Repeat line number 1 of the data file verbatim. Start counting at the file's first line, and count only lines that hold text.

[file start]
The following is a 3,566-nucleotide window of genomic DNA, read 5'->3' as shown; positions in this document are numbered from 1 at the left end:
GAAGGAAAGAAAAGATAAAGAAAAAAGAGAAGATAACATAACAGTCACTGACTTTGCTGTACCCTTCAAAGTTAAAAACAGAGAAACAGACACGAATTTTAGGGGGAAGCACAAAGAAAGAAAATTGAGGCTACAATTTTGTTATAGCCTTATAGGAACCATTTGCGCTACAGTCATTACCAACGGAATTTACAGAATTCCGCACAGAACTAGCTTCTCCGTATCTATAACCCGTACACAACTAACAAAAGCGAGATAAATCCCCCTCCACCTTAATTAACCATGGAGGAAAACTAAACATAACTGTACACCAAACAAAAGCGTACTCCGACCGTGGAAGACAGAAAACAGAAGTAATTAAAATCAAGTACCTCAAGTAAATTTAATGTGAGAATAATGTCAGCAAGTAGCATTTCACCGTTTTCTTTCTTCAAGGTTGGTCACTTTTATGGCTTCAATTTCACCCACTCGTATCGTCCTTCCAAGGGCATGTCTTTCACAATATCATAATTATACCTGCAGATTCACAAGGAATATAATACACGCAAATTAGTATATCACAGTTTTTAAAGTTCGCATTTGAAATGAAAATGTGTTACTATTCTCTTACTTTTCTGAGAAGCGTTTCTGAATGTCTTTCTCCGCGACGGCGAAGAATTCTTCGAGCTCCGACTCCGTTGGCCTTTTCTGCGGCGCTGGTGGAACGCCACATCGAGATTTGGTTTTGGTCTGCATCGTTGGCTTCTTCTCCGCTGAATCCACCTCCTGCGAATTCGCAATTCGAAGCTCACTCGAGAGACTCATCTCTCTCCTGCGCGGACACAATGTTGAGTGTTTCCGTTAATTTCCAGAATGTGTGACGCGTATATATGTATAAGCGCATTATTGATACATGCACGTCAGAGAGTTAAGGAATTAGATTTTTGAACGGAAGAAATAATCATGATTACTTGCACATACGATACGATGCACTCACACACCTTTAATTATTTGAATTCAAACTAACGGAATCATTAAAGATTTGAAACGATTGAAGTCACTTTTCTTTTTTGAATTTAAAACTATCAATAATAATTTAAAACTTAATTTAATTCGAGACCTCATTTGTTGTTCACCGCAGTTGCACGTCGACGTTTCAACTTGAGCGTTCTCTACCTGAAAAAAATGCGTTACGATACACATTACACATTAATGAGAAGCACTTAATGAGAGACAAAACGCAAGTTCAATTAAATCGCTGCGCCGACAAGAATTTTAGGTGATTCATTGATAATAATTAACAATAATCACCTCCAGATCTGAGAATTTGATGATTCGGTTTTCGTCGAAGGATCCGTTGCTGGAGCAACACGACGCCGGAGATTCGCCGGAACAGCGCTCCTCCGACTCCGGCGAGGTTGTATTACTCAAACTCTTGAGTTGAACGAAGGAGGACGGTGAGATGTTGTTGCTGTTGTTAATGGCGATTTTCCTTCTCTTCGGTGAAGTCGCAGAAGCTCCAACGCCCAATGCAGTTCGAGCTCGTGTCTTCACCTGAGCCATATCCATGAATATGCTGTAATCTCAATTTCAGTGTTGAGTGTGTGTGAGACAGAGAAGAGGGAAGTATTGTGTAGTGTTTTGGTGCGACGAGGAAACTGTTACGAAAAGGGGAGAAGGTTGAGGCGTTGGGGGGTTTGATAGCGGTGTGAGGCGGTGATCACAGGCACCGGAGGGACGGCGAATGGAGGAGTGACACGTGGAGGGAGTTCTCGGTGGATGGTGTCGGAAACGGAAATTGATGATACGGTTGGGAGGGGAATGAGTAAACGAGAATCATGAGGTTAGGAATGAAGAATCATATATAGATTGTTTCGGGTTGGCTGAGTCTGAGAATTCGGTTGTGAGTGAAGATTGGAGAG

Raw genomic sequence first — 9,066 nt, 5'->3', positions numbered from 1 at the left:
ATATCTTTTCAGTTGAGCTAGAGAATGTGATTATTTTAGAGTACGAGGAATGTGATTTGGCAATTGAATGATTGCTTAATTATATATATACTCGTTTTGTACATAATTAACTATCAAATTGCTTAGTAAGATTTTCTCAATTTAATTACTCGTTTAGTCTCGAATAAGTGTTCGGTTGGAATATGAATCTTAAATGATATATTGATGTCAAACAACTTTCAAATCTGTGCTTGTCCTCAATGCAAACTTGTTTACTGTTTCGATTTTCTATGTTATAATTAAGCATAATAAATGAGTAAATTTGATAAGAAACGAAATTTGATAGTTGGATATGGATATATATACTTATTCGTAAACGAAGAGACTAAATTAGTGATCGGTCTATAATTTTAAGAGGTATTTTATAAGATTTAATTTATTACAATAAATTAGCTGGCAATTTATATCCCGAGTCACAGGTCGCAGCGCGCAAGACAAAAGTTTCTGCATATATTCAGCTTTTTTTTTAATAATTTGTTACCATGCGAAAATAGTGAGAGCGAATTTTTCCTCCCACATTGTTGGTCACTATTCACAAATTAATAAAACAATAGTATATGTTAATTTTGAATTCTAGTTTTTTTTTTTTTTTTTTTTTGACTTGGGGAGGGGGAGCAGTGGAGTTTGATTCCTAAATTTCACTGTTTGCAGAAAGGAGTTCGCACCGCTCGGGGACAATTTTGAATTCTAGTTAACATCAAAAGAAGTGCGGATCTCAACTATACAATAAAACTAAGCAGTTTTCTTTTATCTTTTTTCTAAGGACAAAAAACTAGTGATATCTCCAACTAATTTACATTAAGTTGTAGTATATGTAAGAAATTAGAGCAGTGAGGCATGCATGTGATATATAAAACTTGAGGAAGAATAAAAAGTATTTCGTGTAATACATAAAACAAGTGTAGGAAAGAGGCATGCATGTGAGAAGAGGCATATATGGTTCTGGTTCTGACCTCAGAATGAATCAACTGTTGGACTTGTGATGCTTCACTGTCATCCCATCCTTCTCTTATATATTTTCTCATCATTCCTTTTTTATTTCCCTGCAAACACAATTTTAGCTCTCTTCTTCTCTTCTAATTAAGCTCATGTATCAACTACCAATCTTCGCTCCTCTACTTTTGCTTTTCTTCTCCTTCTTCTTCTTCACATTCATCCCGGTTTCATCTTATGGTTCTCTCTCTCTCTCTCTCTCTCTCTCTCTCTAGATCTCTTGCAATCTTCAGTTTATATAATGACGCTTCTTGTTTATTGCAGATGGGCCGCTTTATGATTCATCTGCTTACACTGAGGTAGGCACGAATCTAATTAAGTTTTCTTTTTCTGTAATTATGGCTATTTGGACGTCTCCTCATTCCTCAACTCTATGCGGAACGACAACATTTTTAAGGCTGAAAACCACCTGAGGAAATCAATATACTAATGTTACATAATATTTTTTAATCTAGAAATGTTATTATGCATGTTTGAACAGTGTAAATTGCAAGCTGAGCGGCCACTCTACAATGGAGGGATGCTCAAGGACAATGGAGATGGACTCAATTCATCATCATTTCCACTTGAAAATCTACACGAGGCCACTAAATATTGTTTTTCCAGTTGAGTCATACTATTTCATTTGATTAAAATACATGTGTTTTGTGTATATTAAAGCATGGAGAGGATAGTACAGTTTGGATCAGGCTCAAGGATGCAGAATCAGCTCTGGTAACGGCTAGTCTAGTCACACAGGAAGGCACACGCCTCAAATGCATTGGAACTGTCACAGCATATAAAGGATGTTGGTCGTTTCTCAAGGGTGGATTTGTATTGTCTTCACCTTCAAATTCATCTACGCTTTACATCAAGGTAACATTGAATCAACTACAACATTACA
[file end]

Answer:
The following is a 3,566-nucleotide window of genomic DNA, read 5'->3' as shown; positions in this document are numbered from 1 at the left end: